In the early hours of Oct. 4, 1993, American service members were finishing a fight that would end up as one of the legendary battles in U.S. history.
If you’ve ever seen Black Hawk Down, you know some of the story behind the famed Battle of Mogadishu. Members of Task Force Ranger engaged with Somali militiamen in a 15-hour firefight. Eighteen Americans died, and 73 were wounded.
The U.S. military had launched a humanitarian mission in Somalia the year before, providing food and aid to locals. Somalia had been in various forms of civil war for years when the United Nations stepped in to help in 1992. Local warlord Gen. Muhammed Farah Aideed ordered attacks that killed U.N. forces and American military police officers.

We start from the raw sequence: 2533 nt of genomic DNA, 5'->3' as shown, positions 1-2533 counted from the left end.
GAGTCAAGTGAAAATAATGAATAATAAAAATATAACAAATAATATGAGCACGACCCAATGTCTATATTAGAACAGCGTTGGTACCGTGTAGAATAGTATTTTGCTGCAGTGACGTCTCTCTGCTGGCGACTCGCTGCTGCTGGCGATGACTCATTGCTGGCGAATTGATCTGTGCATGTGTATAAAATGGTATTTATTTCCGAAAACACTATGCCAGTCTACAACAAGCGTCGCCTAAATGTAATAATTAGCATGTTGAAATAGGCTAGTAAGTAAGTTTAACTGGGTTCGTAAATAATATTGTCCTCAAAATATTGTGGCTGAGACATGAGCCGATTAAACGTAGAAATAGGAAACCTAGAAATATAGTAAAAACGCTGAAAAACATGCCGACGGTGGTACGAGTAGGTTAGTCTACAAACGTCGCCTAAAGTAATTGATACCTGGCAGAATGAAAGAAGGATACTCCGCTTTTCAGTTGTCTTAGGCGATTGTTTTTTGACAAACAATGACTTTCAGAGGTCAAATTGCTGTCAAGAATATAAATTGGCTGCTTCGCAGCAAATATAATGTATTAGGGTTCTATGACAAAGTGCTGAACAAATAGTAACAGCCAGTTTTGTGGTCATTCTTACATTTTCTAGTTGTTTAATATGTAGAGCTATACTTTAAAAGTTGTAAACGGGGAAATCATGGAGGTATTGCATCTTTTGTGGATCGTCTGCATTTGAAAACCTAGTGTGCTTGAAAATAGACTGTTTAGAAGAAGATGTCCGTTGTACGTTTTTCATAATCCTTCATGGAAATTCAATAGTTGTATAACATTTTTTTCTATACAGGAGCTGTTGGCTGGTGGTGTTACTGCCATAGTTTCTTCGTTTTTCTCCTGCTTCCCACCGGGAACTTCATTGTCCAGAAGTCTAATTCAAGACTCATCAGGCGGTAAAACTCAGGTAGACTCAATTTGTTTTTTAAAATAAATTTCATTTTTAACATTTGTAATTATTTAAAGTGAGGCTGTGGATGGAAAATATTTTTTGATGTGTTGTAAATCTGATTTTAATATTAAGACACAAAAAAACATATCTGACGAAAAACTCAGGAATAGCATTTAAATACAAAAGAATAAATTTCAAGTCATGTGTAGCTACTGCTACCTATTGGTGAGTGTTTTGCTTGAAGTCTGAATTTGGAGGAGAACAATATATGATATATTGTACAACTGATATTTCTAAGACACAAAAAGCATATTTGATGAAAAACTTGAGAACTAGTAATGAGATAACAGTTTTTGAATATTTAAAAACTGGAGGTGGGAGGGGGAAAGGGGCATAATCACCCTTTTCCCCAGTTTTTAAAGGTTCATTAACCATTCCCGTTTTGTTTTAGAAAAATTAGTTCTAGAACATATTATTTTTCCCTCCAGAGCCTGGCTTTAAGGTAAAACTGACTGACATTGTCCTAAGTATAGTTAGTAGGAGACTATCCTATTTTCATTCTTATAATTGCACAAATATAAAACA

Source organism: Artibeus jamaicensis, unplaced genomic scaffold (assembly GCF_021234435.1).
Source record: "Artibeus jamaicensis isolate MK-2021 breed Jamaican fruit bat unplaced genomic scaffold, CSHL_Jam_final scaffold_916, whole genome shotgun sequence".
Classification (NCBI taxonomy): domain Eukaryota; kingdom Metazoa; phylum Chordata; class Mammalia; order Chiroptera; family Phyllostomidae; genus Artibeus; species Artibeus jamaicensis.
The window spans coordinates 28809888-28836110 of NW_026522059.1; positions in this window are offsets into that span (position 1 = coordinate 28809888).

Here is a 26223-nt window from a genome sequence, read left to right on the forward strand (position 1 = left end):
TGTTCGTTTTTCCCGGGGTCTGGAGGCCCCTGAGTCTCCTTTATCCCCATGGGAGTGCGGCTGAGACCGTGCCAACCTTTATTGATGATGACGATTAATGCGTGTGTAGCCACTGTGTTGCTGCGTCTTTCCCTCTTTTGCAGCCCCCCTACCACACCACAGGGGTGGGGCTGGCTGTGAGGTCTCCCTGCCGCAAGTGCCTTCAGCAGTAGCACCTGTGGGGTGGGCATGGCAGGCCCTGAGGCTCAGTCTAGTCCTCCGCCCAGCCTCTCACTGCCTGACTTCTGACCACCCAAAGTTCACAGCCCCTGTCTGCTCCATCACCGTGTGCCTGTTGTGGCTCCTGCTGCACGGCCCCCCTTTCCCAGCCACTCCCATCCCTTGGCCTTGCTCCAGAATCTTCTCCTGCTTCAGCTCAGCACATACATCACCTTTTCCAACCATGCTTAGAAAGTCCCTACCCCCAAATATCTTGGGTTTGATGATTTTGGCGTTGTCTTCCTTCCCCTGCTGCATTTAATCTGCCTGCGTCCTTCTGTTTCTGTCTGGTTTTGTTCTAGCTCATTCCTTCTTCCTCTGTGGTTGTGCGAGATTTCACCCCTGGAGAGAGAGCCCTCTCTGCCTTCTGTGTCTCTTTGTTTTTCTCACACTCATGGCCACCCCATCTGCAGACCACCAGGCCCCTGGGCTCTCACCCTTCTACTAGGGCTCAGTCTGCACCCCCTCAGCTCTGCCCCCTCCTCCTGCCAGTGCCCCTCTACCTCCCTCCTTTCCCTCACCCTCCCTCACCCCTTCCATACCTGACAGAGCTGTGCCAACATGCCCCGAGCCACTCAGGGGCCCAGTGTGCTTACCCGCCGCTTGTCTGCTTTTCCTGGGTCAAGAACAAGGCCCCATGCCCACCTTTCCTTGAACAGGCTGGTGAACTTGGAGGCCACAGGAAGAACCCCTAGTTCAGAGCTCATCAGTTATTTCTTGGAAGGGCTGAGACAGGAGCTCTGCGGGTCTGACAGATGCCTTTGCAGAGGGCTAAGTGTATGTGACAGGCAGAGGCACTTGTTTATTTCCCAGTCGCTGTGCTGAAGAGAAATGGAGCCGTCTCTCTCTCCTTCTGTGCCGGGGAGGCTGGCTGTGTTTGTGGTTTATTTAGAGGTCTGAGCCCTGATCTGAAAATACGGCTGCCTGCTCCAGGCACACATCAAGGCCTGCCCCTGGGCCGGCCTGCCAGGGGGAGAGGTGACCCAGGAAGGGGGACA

When members of Task Force Ranger ran Operation Gothic Serpent, an attempt to capture Aideed, two of their Black Hawk helicopters were shot down. The men then fought for their lives against attacks from Somali militiamen on the ground.
The Battle of Mogadishu was devastating for Task Force Ranger and forces in Somalia. Only about 100 men returned from battle after holding off more than 1,000 enemy combatants.
The men on the ground that day will go down in history as resilient war fighters. They held off their enemies when the odds were stacked high against them. They saved as many of their own as they could. They fought in hopes of peace and freedom for a ravaged country.